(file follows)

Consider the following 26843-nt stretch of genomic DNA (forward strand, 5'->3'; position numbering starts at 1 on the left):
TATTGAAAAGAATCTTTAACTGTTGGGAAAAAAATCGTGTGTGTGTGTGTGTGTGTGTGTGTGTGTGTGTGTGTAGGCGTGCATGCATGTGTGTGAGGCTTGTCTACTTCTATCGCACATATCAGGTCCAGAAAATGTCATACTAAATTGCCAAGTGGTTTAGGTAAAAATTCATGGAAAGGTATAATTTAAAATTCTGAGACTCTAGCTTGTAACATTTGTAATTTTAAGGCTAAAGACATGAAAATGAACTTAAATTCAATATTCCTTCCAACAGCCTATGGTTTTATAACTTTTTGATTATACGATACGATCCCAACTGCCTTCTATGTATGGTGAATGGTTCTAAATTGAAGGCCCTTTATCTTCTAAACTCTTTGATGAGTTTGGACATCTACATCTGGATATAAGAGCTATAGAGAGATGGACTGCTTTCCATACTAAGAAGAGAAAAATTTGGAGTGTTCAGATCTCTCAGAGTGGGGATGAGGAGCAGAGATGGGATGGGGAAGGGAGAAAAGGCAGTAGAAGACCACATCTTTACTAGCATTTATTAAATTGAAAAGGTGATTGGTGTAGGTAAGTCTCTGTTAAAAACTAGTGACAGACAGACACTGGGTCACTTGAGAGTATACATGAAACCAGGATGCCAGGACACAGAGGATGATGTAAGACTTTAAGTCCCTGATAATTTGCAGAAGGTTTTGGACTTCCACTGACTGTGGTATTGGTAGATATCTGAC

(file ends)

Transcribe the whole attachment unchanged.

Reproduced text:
Consider the following 26843-nt stretch of genomic DNA (forward strand, 5'->3'; position numbering starts at 1 on the left):
TATTGAAAAGAATCTTTAACTGTTGGGAAAAAAATCGTGTGTGTGTGTGTGTGTGTGTGTGTGTGTGTGTGTGTAGGCGTGCATGCATGTGTGTGAGGCTTGTCTACTTCTATCGCACATATCAGGTCCAGAAAATGTCATACTAAATTGCCAAGTGGTTTAGGTAAAAATTCATGGAAAGGTATAATTTAAAATTCTGAGACTCTAGCTTGTAACATTTGTAATTTTAAGGCTAAAGACATGAAAATGAACTTAAATTCAATATTCCTTCCAACAGCCTATGGTTTTATAACTTTTTGATTATACGATACGATCCCAACTGCCTTCTATGTATGGTGAATGGTTCTAAATTGAAGGCCCTTTATCTTCTAAACTCTTTGATGAGTTTGGACATCTACATCTGGATATAAGAGCTATAGAGAGATGGACTGCTTTCCATACTAAGAAGAGAAAAATTTGGAGTGTTCAGATCTCTCAGAGTGGGGATGAGGAGCAGAGATGGGATGGGGAAGGGAGAAAAGGCAGTAGAAGACCACATCTTTACTAGCATTTATTAAATTGAAAAGGTGATTGGTGTAGGTAAGTCTCTGTTAAAAACTAGTGACAGACAGACACTGGGTCACTTGAGAGTATACATGAAACCAGGATGCCAGGACACAGAGGATGATGTAAGACTTTAAGTCCCTGATAATTTGCAGAAGGTTTTGGACTTCCACTGACTGTGGTATTGGTAGATATCTGAC